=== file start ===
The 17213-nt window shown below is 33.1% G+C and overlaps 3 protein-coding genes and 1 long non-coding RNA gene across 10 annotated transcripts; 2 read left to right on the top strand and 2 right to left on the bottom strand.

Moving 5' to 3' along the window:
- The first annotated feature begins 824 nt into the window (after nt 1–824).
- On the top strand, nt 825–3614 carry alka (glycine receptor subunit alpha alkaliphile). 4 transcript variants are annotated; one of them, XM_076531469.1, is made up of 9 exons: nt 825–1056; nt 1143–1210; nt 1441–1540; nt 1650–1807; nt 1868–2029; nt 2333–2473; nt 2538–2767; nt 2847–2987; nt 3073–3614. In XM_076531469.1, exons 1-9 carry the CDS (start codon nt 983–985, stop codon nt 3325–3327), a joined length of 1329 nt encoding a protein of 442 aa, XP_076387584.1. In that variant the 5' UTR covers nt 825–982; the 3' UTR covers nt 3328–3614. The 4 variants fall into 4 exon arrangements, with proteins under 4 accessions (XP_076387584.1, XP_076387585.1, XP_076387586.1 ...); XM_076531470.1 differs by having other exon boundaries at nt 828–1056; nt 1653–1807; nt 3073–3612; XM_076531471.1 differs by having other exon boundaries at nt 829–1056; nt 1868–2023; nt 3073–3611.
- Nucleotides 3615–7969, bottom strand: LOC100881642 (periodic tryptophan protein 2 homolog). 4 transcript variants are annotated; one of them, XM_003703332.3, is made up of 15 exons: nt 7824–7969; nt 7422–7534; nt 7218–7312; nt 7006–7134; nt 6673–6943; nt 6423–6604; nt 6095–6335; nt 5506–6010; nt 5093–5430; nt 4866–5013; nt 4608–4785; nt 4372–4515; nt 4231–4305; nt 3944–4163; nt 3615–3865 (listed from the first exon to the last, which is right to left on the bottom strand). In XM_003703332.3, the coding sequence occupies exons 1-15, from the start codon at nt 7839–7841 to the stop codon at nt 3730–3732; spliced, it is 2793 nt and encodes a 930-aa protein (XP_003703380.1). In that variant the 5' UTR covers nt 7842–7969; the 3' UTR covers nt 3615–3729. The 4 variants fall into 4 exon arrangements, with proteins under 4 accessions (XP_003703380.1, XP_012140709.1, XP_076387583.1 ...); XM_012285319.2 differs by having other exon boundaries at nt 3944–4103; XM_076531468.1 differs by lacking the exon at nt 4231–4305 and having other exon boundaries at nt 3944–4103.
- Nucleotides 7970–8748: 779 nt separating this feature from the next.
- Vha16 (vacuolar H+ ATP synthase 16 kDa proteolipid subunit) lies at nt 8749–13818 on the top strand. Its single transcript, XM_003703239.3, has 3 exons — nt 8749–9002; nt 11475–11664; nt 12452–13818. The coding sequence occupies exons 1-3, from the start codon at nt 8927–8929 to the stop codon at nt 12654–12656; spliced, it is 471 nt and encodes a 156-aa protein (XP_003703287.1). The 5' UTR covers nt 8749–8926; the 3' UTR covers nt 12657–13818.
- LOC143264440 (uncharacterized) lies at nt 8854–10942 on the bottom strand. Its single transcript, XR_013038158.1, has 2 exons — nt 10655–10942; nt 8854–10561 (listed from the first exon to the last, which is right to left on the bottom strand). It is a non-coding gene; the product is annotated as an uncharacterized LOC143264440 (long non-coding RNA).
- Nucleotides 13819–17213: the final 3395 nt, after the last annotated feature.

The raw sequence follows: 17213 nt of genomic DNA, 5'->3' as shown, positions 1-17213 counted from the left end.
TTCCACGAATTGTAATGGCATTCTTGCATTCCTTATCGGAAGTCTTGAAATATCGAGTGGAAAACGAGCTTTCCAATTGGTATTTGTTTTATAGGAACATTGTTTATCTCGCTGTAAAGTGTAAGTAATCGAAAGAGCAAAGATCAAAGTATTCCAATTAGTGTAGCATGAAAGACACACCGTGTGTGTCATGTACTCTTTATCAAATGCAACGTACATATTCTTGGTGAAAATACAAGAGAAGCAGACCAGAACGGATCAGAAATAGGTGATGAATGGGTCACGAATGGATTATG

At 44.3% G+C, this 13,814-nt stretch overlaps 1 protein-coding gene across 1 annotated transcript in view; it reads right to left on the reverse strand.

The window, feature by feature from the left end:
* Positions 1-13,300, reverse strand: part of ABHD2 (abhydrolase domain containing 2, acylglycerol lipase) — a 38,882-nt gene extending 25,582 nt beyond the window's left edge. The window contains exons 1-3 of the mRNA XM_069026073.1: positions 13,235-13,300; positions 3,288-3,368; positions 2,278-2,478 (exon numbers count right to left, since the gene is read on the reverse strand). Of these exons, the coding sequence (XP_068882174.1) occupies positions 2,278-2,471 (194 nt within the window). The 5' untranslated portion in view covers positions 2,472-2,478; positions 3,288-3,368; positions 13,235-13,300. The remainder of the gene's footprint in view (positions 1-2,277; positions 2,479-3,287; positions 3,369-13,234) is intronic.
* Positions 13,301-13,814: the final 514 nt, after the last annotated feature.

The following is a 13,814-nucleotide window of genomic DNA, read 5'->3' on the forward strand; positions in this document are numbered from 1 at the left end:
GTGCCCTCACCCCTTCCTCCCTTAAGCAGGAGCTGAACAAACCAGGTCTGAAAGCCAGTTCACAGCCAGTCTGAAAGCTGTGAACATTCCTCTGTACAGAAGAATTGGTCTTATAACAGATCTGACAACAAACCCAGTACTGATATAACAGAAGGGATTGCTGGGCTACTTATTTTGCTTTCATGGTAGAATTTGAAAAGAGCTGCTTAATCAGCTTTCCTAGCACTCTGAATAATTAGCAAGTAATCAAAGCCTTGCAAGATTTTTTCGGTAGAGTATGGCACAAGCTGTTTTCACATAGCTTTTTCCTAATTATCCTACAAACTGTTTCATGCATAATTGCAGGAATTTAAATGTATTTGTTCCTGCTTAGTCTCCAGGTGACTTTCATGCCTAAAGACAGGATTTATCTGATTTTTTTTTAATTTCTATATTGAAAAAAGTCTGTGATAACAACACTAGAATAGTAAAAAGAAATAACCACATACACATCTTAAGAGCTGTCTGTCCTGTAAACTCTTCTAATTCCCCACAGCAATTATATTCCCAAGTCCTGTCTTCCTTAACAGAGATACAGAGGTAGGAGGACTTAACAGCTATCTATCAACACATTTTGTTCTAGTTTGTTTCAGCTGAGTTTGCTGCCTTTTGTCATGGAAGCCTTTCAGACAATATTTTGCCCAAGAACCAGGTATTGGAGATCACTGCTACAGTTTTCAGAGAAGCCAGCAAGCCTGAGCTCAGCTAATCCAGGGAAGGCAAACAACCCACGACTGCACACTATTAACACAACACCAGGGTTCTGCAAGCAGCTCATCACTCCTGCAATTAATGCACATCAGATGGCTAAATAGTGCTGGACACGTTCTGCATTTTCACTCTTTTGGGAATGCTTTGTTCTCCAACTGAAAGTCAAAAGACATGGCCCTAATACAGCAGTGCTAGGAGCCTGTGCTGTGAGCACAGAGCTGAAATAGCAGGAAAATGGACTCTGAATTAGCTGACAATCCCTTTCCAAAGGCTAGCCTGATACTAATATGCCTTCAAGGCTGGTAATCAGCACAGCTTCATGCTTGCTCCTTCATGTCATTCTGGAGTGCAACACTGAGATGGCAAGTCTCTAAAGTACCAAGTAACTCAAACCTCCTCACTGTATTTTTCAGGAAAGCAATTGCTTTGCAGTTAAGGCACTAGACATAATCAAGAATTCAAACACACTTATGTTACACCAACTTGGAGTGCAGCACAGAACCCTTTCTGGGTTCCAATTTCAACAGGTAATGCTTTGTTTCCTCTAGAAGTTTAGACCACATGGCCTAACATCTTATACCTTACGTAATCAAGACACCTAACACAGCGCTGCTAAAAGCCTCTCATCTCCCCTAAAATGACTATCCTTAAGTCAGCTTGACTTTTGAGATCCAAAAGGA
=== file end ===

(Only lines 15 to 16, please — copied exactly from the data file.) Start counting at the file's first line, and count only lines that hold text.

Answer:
* Positions 13,301-13,814: the final 514 nt, after the last annotated feature.

The following is a 13,814-nucleotide window of genomic DNA, read 5'->3' on the forward strand; positions in this document are numbered from 1 at the left end: